Should horror fans hope for excitement from the kills when they eventually emerge? Nope - High opts for cheap scares that emphasize gore but not creativity.

Genre veteran Harry Manfredini’s score creates an odd disconnect. It melds traditional “scary movie” music – mostly self-plagiarized from his Friday the 13rh work - with bad stabs at 80s rock.

The actors fail to deliver performances that seem even remotely interesting, and too many of them were clearly far too old for their parts. The sight of 30-something Caroline Munro as a teenager seems laughable at best, and she’s not the only weak link, as almost all the others fail to pass for their characters’ ages.

Or maybe I’m just mad because we get full-frontal nude shots of Scuddamore but nothing more than teases of Munro in the raw. No amount of naked females could redeem High, though, as it provides a muddled, meandering mess.

The Disc Grades: Picture C/ Audio C/ Bonus B-

Slaughter High appears in an aspect ratio of approximately 1.85:1 on this Blu-ray Disc. This wasn’t a bad image given its age, but it came with more problems than I’d like.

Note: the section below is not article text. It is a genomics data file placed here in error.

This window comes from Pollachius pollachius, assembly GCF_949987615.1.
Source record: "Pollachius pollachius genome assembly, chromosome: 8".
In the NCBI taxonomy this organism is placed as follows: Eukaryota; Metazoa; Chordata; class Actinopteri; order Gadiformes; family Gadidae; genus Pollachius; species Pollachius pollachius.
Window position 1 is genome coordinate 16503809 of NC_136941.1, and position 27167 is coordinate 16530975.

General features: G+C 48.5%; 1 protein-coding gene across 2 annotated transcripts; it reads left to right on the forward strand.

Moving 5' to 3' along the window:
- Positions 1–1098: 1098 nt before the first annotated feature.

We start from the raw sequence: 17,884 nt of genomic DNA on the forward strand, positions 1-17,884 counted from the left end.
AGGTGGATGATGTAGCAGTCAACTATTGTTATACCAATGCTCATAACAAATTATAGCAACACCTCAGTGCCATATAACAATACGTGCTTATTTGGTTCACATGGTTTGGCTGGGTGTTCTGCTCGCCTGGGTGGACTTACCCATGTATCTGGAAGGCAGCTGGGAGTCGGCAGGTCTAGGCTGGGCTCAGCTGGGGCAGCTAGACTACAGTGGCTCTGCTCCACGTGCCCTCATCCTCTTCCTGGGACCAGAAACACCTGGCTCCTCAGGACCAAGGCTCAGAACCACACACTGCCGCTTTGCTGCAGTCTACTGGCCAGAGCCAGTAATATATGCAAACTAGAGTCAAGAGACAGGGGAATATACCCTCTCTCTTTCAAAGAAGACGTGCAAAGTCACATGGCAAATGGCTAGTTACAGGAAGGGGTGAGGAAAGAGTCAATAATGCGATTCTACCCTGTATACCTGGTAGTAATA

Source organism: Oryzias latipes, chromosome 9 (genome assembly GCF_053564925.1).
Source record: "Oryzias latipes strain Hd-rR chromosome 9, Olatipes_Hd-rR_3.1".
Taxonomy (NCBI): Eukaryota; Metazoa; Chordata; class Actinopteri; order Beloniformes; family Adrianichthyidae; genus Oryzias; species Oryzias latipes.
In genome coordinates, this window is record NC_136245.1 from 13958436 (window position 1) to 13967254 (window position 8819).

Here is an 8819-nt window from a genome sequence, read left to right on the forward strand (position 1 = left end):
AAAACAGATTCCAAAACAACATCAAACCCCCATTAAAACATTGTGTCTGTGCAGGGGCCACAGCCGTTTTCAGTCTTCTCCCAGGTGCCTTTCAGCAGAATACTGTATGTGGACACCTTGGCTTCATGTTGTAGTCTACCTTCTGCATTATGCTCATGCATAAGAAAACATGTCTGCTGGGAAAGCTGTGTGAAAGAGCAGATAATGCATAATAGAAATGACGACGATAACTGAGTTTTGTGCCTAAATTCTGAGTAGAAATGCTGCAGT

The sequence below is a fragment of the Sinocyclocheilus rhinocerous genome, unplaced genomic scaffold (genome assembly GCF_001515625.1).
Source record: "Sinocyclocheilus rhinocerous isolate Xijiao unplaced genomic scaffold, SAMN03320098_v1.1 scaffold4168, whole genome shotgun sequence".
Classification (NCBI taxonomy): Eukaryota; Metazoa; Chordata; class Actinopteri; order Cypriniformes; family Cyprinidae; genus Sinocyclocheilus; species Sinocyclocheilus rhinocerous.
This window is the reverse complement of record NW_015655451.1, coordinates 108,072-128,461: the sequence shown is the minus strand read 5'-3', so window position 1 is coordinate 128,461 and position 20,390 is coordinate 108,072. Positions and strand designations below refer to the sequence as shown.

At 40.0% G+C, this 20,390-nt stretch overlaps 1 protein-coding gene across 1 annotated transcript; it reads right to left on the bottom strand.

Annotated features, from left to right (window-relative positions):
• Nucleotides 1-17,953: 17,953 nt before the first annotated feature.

Print flaws became the dominant issue. From start to finish, I saw a mix of specks and marks. These didn’t overwhelm, but they showed up on a frequent basis and created distractions.

Sharpness remained decent. Most of the movie showed acceptable delineation, so while matters never became particularly precise, they seemed reasonably well-defined. No issues with jaggies or shimmering occurred, and I saw no edge haloes.

Colors were adequate. Though the hues lacked great vivacity, they showed passable clarity.

Blacks were reasonably dark, and shadows presented acceptable smoothness. The print flaws were the biggest concern, but even without them, this would’ve remained a bland image.

When we moved to the film’s DTS-HD MA monaural soundtrack, it showed its age but usually sounded decent. Dialogue was acceptable, as only occasional edginess affected the lines. Speech could’ve been more natural, but the lines seemed okay.

Music wasn’t particularly bold, but the score and songs showed reasonable clarity and vivacity. Effects seemed clean and without substantial distortion; though they didn’t have much kick, they reproduced the material well. While nothing here dazzled, the mix held up fine for a 31-year-old mono track.

The disc comes with a good selection of extras, and these launch with an audio commentary from co-writers/co-directors George Dugdale and Peter Litten. Along with disc producer Michael Felsher, both sit together for a running, screen-specific look at story/characters, cast and performances, sets and locations, music, effects, and the impact of the low budget.